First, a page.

BSR: Being involved in as many projects as you are, when do you find time to write?
KC: My department allows me to schedule all my classes in the afternoon. I write in the morning. Sometimes, later in the quarter, when the mounds of student essays build up, I urge myself to do one thing daily, even a small thing, just to advance my work. That might mean making a single revisionary mark on a new draft. Being a writer at a “teaching institution” requires some serious diligence. Summers, I luxuriate in the writing life.
BSR: How would you categorize your poetry stylistically?
KC: Right now two kinds of poems seem to fill up my files: the slower, reflective lyric and the high-velocity, edgier narrative.
BSR: Your book, In the Evening of No Warning, published by New Issues Poetry and Prose, is a culmination of years of chapbooks and published poems. Retrospectively, what themes are woven through your work as a whole?
KC: I suppose it was inevitable that when I was a younger poet my father’s death would drive me toward the subject of death. The last section of the book is a sequence of five mid-length poems about the effect of his death on my conceptions of mortality. Once I was married and then, a few years later, a parent, I found myself writing much more often about eros. “The Gift,” for instance, is quite erotic. Mixed in with poems about romantic love are those about the kind of love and paranoia that attends being a parent. The middle section of the book owns the faster, harsher poems I mentioned earlier, sometimes political in nature, often about the psyche under pressure. “One of Us” is a rapid-fire ten-page poem/story about a guy who traces his current anxieties back to a demonic bus ride he took through the South at night.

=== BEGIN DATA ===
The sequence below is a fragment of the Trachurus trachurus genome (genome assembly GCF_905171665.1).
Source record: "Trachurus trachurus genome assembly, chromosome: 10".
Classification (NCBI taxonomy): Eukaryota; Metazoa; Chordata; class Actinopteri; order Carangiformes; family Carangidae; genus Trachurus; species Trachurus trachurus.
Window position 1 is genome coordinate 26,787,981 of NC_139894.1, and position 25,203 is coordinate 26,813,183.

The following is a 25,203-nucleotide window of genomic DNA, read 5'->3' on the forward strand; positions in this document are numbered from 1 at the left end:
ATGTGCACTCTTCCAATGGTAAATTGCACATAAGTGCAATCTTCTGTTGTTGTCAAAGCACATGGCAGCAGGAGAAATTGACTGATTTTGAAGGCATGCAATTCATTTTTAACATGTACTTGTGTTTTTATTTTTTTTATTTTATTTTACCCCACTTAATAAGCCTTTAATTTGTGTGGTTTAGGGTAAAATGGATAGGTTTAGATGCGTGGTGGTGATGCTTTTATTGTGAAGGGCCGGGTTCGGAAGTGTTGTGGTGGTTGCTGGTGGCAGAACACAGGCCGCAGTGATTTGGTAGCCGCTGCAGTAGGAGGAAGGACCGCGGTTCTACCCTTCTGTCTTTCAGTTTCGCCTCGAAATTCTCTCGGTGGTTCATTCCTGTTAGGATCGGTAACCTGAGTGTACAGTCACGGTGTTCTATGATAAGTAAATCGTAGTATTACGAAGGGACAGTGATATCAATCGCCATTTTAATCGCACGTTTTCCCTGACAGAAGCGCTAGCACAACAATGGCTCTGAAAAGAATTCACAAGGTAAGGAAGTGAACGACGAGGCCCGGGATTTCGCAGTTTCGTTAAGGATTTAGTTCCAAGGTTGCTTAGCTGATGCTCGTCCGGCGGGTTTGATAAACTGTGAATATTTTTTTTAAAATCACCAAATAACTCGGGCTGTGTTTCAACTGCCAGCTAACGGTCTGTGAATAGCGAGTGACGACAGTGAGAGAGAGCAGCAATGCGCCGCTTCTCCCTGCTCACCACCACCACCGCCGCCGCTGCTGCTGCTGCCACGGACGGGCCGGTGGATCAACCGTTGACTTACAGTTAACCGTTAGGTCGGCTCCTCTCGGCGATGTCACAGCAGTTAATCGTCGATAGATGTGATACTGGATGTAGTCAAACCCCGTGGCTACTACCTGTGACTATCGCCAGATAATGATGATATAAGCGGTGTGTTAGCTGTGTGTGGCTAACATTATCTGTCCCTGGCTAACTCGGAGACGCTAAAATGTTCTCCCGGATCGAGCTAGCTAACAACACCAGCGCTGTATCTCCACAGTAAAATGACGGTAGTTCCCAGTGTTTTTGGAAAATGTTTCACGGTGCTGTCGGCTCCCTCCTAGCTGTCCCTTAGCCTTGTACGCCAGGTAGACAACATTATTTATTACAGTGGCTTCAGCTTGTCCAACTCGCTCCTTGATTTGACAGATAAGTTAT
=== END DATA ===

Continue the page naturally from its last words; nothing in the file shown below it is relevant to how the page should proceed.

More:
BSR: Do you choose your subjects or do they tend to choose you? Do your poems start as ideas which you pursue or as single lines that grow into poems?
KC: When starting a new poem, I often have no idea what I’m about to write. I guess my mood usually determines the subject of my work. Or a friend mentions that for weeks she’s been feeling purposeless. Or I remember a long-dormant event from my own life. Or the thread of a dream plays itself back. Sometimes, though, it really feels like chance. Whim. A swoon convertible to language. Sometimes I see the blank monitor and start typing words. This sounds good. And this leads to that and that sounds pretty good, too. Two days later, I see that most of it’s not worth much, but if I’m lucky something will survive and I’ll take off with that again. Of course, since I seem to write alternately about sexual love, social issues, and mortality, maybe I subconsciously cycle through three obsessions.